My husband and I have a friendly, though not close, relationship with our upstairs neighbors. Occasionally they get into very loud fights — screaming and storming around, though no physical violence. Sometimes it goes on for 10 minutes or more, and often their young child is also crying. It is stressful and distracting. But we also worry about them and wonder if there is a point at which we should check in to make sure they are OK, either during the argument or after. What should concerned neighbors do?
A.K. / Boston
Bystander intervention is crucial, I’d never suggest otherwise. But nothing in the facts or overall tone of your letter suggest you and your spouse are witnessing abuse. If the screaming were one-sided, or if you could clearly hear threats or derogatory language, that would be different.
It sounds like what’s happening is ordinary human imperfection, unfortunately pitched at a decibel level you can hear. Ten minutes of yelling may seem an eon to you, but honestly, that’s a fairly short fight.
Unless the tenor of the arguments gets much worse, continue to give your neighbors the illusion of privacy, that blessed illusion that allows unacquainted adults to share living space without shame. If you want to tactfully signal “We can hear that” during a dispute, turn your music up when they start and down when they stop. (This technique can also be used when one’s neighbors are generating, er, affectionate noises as well as antagonistic ones.)
If you truly want to help the neighbors out, offer to be a quick dumping ground for the kid. You may not want to do this, and I’m by no means saying it’s an ethical obligation. But dang, that would be the kind of help stressed-out apartment-dwelling parents would truly appreciate. Drop the suggestion after one of their arguments: “Hey, if you two ever need to drop Caden off for 20 minutes or so to run an errand or take care of grown-up stuff, just call, we’re happy to have her play down here for a while.” That way, she wouldn’t have to witness her parents fighting, and you will have registered your awareness of the situation with them.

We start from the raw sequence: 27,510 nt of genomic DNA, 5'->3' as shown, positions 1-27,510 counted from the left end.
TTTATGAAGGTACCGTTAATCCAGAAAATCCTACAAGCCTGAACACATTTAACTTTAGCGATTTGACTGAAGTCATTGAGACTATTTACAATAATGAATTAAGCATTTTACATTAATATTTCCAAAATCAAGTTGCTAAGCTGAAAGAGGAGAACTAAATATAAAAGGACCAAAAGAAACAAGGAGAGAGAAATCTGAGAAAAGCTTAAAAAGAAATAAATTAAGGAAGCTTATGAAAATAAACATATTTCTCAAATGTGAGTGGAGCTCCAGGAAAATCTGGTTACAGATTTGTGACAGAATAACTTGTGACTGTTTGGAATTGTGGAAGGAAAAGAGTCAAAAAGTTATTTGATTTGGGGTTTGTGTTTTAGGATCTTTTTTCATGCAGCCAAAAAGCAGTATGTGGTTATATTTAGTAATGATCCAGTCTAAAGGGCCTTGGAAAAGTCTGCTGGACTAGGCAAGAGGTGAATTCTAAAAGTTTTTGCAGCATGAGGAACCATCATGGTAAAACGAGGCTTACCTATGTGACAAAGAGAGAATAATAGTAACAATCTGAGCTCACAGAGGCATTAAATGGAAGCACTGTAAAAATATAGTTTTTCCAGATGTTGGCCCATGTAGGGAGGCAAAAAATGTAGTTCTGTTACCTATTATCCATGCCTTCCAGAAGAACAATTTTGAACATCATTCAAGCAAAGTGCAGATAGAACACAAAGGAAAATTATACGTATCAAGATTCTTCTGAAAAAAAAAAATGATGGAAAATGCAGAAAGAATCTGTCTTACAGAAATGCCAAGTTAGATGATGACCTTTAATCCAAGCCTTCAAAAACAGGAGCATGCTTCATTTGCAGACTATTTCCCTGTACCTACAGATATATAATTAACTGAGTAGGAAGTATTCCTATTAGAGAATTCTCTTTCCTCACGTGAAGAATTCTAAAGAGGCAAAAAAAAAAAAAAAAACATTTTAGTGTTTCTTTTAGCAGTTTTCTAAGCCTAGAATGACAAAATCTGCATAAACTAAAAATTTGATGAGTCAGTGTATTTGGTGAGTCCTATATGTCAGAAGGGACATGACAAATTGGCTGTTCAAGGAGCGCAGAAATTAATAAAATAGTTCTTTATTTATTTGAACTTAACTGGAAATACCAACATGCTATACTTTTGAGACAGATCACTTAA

My sister has invited herself and friends with my husband and me on a cruise. We want to go alone, newly married. Help?
Anonymous / Boston
What the — is this a thing now? Family inviting themselves on honeymoons? Because about six months ago someone wrote me about a friend whose in-laws did the exact same thing. Honestly, people!
Tell your sister no! I can only give you permission to do this. You have to make it happen. If you cannot tell your sister no, can you back out of the cruise without telling her and go on a different one? She’s already got friends to go with, so you wouldn’t be abandoning her. If you can neither be honest with your sister nor execute a ruse to avoid her, resign yourself to the fact you are apparently now on a ladies’ getaway with your husband tagging along, and attempt to enjoy the cruise on that basis.
I really hope you can tell your sister no.Miss Conduct is Robin Abrahams, a writer with a PhD in psychology. Send comments to email@example.com. Get the best of the magazine’s award-winning stories and features right in your e-mail inbox every Sunday. Sign up here.